Near-infrared Raman spectroscopy has been used for species identification of pure microbial specimens for more than a decade. More recently, this optical method has been extended to the analysis of specimens containing multiple species. In this report, we demonstrate rapid, reagent-free quantitative analysis of a simplified model of oral plaque containing three oral bacteria species, <i>S. mutans</i>, <i>S. sanguis</i>, and <i>S. gordonii</i>, using near-infrared Raman spectroscopy. Raman spectra were acquired from bacterial mixtures in 200 seconds. A prediction model was calibrated by the partial least squares method and validated by additional samples. On a scale from 0 to 1, relative fractions of each species could be predicted with a root mean square error of 0.07. These results suggest that near-infrared Raman spectroscopy is potentially useful in quantification of microbial mixtures in general and oral plaques in particular.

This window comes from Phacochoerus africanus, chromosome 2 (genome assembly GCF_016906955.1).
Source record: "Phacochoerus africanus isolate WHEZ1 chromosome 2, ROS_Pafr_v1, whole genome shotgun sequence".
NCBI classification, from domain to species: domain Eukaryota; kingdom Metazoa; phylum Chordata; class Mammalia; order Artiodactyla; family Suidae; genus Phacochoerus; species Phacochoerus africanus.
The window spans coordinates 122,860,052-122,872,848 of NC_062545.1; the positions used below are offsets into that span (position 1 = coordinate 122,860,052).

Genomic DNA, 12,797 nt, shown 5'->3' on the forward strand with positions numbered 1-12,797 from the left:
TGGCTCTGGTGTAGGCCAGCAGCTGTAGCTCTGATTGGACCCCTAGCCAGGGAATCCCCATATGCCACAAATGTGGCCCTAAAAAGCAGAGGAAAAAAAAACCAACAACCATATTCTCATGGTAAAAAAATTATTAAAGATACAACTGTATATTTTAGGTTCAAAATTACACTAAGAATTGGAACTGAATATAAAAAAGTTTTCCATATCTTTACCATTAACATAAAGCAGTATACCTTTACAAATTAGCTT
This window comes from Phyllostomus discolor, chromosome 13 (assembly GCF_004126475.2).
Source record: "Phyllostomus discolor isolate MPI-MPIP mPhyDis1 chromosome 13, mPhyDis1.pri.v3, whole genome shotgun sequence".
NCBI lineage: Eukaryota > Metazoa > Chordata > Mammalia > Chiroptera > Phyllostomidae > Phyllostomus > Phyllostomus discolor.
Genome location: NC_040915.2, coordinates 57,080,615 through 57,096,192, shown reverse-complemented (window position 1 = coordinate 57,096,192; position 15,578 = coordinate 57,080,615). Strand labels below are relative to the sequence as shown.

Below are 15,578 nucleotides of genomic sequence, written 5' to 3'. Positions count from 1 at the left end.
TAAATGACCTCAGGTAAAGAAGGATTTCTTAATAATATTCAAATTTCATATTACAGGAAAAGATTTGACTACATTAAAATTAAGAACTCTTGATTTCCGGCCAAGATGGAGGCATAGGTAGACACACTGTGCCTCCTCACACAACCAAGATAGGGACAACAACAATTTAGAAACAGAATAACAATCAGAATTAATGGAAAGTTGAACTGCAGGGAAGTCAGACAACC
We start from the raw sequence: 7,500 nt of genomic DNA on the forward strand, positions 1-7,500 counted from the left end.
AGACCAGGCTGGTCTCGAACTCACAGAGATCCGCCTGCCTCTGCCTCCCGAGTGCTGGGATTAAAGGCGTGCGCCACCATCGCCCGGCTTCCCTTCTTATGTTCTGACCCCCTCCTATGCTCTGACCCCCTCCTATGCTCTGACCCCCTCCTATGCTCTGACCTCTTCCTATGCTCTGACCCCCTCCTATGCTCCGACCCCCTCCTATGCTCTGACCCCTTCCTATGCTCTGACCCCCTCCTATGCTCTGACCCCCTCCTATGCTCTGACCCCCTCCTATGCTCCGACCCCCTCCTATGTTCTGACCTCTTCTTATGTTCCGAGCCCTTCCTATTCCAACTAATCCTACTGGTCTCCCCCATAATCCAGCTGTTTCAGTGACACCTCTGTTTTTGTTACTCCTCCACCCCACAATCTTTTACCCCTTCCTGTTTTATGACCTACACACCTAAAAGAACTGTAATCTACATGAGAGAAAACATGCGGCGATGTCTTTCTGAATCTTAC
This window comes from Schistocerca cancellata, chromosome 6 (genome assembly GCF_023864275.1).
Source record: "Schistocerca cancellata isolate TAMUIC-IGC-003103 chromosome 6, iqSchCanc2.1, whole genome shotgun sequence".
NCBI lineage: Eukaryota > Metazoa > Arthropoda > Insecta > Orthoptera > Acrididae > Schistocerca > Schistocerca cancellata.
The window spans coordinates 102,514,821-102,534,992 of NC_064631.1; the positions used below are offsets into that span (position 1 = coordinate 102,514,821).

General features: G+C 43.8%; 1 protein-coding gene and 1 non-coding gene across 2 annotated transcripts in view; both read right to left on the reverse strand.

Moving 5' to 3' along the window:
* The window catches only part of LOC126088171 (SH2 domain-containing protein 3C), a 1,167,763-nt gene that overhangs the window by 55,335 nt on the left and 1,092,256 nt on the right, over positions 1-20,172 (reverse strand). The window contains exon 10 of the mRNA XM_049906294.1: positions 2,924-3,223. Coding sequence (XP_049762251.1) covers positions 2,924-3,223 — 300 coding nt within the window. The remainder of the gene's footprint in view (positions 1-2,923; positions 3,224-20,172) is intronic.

Vol. 2, Iss. 12 Virtual Journal for Biomedical Optics
Qingyuan Zhu, Robert G. Quivey, and Andrew J. Berger, "Raman Spectroscopic Measurement of Relative Concentrations in Mixtures of Oral Bacteria," Appl. Spectrosc. 61, 1233-1237 (2007)
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